Kuwaiti police were searching for four people who fired guns near U.S. troops in the latest shooting incident involving American forces in Kuwait, an American military spokesman said Saturday.

Nobody was injured when shots were fired Friday morning as the Americans were training in the desert south of Kuwait City, the spokesman told The Associated Press on condition of anonymity.

However, the incident raised concern over the safety of U.S. troops in this small Gulf emirate. It came after shooting incidents last month involving American military personnel, including the Oct. 8 killing of a Marine and wounding of another on Failaka island.

Friday's shooting occurred as U.S. troops were on desert military maneuvers at Oraifijan, 35 miles south of Kuwait City.

U.S. military officials say shots came from two white pickup trucks, each carrying two people. It was not immediately clear what kind of weapons were used. Earlier reports indicated four people were arrested. There was no explanation why authorities withdrew that account.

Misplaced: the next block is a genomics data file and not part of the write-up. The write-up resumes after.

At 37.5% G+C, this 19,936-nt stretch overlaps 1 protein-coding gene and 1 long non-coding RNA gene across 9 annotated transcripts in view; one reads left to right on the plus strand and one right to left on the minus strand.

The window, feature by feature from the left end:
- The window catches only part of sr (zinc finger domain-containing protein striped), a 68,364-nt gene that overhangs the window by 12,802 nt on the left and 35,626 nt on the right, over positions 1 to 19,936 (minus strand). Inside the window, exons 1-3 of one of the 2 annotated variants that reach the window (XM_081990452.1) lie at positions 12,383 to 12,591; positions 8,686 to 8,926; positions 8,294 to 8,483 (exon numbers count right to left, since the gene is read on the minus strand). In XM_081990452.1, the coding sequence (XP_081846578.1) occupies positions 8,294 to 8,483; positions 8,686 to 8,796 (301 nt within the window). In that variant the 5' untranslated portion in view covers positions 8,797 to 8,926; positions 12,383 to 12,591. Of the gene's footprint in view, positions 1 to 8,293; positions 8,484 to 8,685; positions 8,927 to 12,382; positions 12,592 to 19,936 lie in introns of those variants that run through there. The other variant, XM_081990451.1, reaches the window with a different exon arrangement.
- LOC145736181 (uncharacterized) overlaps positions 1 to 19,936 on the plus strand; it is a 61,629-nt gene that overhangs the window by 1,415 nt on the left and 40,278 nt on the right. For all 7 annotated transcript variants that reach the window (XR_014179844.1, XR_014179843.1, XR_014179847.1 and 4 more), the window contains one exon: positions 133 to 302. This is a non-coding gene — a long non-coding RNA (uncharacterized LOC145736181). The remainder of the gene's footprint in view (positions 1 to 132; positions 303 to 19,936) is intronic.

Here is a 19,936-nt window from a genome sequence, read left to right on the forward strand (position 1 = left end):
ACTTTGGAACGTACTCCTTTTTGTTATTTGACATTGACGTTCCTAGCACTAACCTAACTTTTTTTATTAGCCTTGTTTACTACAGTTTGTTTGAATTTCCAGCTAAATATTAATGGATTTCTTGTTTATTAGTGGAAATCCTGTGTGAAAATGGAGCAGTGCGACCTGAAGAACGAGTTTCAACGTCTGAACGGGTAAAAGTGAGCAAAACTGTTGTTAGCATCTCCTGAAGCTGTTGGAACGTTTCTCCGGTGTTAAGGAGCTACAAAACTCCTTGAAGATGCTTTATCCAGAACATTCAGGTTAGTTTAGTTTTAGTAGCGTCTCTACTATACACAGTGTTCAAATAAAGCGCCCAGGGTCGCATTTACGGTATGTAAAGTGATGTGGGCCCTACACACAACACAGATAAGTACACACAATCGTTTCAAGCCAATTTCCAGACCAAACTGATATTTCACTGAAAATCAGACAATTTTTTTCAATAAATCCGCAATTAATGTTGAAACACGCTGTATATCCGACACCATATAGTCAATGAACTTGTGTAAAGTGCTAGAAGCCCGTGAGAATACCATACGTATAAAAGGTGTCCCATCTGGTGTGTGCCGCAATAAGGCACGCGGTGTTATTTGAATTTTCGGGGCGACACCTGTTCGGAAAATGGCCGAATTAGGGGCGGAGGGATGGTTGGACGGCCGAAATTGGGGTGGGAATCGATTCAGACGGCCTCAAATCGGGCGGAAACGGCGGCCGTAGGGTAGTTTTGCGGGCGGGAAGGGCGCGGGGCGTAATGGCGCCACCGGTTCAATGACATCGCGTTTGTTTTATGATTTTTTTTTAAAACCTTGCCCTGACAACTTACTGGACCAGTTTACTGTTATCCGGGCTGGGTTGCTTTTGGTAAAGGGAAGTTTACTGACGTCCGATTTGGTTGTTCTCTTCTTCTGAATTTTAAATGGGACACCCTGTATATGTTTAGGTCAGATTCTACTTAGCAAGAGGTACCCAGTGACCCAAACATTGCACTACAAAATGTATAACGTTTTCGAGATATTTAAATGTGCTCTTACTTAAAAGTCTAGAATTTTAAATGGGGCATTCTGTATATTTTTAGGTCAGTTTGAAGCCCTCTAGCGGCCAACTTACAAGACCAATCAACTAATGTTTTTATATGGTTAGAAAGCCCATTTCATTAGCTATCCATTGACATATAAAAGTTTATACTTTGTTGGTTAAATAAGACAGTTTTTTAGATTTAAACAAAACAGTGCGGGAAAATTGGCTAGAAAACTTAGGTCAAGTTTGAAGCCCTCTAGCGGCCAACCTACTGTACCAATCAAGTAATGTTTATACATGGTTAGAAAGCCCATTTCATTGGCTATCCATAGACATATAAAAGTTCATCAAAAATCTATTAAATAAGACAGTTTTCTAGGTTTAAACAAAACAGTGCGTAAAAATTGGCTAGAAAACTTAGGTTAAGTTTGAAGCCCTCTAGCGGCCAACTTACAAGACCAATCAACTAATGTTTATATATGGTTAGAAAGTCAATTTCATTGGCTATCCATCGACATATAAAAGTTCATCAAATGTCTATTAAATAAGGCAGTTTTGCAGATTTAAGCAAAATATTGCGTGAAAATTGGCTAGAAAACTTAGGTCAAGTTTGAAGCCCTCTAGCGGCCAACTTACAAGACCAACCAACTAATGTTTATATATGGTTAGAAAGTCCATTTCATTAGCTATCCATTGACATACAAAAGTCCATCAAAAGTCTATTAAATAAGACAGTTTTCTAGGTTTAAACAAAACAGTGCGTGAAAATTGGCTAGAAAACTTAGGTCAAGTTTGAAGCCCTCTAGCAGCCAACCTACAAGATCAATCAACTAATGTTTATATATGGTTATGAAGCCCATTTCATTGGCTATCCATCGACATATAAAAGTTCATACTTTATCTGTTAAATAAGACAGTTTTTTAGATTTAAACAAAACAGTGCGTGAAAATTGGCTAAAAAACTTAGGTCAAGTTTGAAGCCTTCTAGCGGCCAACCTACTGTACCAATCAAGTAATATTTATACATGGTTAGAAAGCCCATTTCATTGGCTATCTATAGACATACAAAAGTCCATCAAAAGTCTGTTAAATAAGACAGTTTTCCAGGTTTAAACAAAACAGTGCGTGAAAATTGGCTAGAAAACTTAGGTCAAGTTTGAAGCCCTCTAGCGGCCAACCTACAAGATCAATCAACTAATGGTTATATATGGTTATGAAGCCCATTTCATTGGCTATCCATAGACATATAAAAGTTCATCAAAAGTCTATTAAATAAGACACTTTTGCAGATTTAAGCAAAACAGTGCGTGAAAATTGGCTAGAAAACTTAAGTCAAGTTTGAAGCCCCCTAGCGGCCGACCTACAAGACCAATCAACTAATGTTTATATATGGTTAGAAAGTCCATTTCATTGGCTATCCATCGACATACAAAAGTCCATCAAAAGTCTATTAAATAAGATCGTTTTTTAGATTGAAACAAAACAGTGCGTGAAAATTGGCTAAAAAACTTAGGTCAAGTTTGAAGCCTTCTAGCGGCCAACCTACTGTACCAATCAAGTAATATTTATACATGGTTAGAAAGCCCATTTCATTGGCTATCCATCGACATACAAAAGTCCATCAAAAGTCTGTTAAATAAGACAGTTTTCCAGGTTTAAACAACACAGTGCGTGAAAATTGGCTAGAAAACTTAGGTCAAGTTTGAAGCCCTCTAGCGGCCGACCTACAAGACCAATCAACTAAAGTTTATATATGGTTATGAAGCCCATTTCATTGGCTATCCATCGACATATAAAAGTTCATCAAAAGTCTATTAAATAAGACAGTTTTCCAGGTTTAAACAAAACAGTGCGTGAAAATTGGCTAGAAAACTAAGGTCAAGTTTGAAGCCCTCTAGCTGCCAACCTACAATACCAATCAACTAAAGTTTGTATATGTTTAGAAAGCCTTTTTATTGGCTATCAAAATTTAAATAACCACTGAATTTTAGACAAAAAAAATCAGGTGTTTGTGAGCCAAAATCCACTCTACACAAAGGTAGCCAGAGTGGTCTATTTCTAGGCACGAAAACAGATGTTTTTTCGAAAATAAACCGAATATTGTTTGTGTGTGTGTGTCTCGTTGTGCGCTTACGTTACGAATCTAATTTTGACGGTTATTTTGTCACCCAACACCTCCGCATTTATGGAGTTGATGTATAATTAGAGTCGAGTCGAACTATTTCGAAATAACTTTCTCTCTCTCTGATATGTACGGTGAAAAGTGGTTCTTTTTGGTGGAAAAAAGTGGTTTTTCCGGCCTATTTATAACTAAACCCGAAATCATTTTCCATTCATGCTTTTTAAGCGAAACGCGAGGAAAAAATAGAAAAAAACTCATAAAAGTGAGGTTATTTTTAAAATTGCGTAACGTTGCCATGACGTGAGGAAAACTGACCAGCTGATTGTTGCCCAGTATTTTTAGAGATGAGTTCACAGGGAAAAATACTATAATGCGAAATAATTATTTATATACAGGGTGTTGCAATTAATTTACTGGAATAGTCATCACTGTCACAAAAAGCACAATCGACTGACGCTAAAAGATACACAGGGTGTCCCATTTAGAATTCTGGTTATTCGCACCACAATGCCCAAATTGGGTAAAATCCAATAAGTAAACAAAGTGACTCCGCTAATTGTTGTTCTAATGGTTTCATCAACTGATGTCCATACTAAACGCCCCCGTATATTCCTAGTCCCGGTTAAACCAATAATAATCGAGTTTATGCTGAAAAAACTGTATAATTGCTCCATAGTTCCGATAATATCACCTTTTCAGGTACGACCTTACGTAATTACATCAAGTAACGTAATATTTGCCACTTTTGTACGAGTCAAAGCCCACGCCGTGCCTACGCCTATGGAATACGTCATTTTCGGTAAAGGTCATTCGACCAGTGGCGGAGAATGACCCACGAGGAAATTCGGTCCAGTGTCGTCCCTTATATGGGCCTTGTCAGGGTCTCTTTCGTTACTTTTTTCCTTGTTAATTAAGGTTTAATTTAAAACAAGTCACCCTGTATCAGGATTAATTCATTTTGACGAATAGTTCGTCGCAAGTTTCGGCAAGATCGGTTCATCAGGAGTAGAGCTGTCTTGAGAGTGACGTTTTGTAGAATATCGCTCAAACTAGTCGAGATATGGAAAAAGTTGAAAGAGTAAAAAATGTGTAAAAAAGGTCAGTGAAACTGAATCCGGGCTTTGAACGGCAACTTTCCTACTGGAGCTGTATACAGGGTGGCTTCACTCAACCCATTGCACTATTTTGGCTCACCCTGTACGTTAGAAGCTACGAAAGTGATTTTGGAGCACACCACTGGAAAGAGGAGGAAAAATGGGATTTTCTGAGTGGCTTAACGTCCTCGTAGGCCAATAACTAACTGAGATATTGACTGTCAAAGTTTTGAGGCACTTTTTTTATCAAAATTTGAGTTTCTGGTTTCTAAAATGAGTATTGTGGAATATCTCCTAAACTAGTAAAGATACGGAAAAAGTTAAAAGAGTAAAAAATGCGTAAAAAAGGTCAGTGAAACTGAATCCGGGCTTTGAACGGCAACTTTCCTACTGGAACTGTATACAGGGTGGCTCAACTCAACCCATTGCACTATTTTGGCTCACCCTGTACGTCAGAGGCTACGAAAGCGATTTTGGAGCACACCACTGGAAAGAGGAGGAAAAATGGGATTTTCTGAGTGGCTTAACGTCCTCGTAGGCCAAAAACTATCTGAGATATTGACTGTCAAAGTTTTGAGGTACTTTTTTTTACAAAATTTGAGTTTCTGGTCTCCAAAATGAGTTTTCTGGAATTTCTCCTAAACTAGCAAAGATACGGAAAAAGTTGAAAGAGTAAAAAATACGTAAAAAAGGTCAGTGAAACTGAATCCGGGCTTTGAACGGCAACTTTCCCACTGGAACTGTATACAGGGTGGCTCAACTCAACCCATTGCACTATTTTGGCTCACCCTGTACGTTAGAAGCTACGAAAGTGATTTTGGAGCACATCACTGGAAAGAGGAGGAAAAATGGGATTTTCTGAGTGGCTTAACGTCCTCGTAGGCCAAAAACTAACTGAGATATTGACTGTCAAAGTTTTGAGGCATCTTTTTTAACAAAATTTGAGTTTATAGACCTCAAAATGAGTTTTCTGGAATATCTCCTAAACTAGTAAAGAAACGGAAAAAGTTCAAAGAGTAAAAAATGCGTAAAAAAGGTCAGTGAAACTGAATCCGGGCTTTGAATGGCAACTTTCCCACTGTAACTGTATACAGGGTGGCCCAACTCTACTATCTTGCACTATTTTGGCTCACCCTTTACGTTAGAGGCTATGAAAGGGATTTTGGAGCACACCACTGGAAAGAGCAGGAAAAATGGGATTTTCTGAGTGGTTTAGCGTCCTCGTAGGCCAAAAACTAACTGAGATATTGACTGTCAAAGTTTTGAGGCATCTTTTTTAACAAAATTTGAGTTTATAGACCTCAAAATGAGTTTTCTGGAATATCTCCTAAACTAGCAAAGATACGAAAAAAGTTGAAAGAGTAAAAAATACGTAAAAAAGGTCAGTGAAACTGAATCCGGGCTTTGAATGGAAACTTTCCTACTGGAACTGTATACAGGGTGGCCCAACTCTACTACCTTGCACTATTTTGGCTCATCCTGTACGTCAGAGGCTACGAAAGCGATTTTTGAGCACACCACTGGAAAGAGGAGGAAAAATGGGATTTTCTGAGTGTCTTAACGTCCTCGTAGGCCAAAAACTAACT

"The shots were fired within the vicinity (of U.S. troops), nobody was injured," a U.S. spokesman said. He said Kuwaiti police were the primary investigators.

Efforts to contact police spokesman for comment were unsuccessful.

It was unclear if the shots had been directed at American forces or whether they came from hunters.

Kuwaiti officials have said privately that shots fired on Oct. 14 in the northwestern desert near U.S. troops probably came from Bedouin hunters who were not trying to harm Americans.

But U.S. military personnel have been on alert since the U.S. Marine was killed early last month. Two Kuwaiti fundamentalist Muslims who carried out the attack were killed by other Marines.

Attacks on U.S. military personnel have shocked Kuwaitis who depend on Washington for protection from Iraq, which invaded this oil-rich country in 1990. A U.S.-led coalition drove out the Iraqis the following year.

Kuwait signed a defense pact with Washington after the Iraqis were defeated.

Many Kuwaiti fundamentalist leaders have said the young people who attacked U.S. troops were "misguided," and the number of militant extremists here is believed to be small.

Some 10,000 American forces are in Kuwait for routine desert training or maintaining equipment pre-positioned to defend the country. U.S. fighter jets use two Kuwaiti air bases to patrol a no-fly zone in southern Iraq.